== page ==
A crypto wallet attributed to the BTC-e exchange, which is linked to the Mt. Gox that occurred in 2014, came back to life this Wednesday (23) and sent a total of 10,000 Bitcoins (US$ 165 million) to two unidentified recipients. It was the wallet’s biggest transaction since August 2017,
As part of the transaction, which took place this morning, a wallet that received 3,500 Bitcoin units forwarded 300 BTC to another destination. The amount was then divided further and ended up in several other wallets not assigned to any known escrow service.
The distribution pattern is open to interpretation: it’s possible that the wallet owner simply sent the money to other wallets owned, sent it to other people, or withdrawn it through an unofficial OTC (Over-the-Counter) desk. The remaining 6,500 stayed put.
to Mt. Gox, one of the first cryptocurrency exchanges on the market, had 744,408 BTC stolen and closed permanently in 2014. Alexander Vinnik, allegedly the operator of the BTC-e exchange (something he denies), was arrested in 2017 in a resort near Thessaloniki, in Greece, at the request of the US Department of Justice. He was accused of money laundering and other crimes.
The wallet involved in today’s transaction was attributed to BTC-e by blockchain analysis system Crystal Blockchain. The transfer was noticed by Russian crypto entrepreneur Sergey Mendeleev, who posted the observation on his Telegram channel. Crystal data provides a limited amount of information, which is open to interpretation.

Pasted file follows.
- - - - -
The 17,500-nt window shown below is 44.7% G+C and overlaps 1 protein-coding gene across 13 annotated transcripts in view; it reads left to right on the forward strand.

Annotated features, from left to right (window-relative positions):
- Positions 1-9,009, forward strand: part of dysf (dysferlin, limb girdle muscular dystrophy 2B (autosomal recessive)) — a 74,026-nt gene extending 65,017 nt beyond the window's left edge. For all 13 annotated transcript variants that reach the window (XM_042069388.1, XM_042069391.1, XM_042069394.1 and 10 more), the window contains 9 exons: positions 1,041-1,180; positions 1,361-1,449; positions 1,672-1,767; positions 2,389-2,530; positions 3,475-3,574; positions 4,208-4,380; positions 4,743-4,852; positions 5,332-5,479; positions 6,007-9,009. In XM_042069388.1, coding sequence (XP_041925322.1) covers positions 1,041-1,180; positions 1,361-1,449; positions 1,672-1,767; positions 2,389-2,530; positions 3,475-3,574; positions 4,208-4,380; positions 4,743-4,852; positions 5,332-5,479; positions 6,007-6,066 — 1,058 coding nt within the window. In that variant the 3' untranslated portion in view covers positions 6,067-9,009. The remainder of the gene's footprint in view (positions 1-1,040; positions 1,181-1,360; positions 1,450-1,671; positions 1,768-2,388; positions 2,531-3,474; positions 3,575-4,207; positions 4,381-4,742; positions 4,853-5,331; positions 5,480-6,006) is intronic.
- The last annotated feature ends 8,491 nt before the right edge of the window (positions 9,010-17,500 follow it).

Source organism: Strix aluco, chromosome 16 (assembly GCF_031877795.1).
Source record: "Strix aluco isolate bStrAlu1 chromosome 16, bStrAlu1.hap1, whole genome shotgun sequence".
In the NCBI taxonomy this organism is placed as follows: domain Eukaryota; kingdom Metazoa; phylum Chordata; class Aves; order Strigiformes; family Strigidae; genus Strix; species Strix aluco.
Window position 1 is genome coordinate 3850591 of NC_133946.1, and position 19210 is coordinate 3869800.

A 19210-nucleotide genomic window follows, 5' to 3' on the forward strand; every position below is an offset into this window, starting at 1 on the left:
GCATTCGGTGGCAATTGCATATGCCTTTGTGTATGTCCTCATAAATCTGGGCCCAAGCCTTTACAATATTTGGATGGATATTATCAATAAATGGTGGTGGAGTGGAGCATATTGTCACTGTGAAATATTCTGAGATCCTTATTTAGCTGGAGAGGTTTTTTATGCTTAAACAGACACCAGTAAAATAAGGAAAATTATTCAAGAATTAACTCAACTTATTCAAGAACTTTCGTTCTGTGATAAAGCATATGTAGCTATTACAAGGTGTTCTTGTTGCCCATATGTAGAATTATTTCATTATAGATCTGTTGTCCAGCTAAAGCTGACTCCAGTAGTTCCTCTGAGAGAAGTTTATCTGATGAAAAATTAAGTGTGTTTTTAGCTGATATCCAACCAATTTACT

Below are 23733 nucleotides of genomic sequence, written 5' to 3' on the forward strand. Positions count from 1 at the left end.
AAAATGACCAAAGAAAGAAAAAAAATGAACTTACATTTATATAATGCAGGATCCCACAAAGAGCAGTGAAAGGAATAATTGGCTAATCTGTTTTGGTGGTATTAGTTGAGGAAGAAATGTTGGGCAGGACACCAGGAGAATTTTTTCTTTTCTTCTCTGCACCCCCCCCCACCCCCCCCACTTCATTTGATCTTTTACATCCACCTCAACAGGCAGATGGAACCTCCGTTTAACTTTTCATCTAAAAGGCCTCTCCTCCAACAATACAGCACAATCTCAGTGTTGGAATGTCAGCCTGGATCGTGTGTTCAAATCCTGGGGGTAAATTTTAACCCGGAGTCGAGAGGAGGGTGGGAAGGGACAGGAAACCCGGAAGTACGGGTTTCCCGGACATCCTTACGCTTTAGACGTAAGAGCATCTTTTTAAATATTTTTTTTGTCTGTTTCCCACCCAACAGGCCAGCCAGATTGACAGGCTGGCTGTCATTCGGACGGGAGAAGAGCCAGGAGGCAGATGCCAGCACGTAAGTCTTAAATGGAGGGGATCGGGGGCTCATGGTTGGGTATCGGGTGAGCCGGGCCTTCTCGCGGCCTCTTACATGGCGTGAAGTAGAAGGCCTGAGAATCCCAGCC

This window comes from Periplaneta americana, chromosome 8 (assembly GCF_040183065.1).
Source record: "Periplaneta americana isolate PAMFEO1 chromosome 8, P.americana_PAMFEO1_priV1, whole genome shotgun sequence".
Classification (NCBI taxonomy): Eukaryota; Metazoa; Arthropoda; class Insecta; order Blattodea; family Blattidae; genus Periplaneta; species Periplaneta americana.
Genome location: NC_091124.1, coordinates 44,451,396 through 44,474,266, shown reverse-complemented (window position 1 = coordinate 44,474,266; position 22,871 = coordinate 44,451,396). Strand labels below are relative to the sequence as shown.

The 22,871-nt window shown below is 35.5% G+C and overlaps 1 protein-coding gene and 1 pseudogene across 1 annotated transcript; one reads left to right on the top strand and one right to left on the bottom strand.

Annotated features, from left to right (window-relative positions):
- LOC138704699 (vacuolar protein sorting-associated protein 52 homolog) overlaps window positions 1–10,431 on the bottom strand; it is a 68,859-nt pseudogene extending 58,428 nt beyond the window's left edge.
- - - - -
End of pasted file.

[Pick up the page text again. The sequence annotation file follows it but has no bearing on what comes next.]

Several countries such as Russia, France and the United States have tried to extradite Vinnik, who is a Russian citizen. He was extradited from Greece to France in 2020 and sentenced to five years in prison for money laundering. In August, he was sent to the US to face charges including computer intrusions, cyber attacks, ransomware scams, identity theft schemes and more, according to a 2020 indictment by the California court. He is now in Santa Rita Prison in California, according to the court filing.
Soon after BTC-e closed down and its servers were seized by the FBI in 2017, a clone was started under the name WEX. After a year of operation, WEX froze all withdrawals and closed down. CEO Dmitri Vasilev said that he sold the exchange to Dmitri Khavchenko.
Before and after the closure, WEX wallets were drained of millions of dollars worth of crypto assets, reported CoinDesk, partner of the InfoMoney, in season. Users filed police reports and several investigations were launched in Russia and Kazakhstan. Over the years, Vasilev has been arrested in Italy, Poland and Croatia at the request of the Russian police, but always released soon after.
The most recent photo on Vasilev’s Instagram profile was posted on May 3, geotagged as taken in Amsterdam. In the image, Vasilev is in front of a store called Scamm.
In his public lectures, as well as in group chats with WEX users, Vasilev said that control of users’ cryptocurrencies has always been with the anonymous administrator of WEX. In 2019, another Russian citizen, named Alexei Bilyuchenko, confessed to being the trustee and said he was forced to transfer all the money to two unnamed officers of Russia’s Federal Security Service, according to a criminal file obtained by the BBC.
According to a WEX user group, Bilyuchenko is currently in a Russian prison called Matrosskaya Tishina, located in Moscow, because a letter sent to him through the prison’s official mail system was reported as received.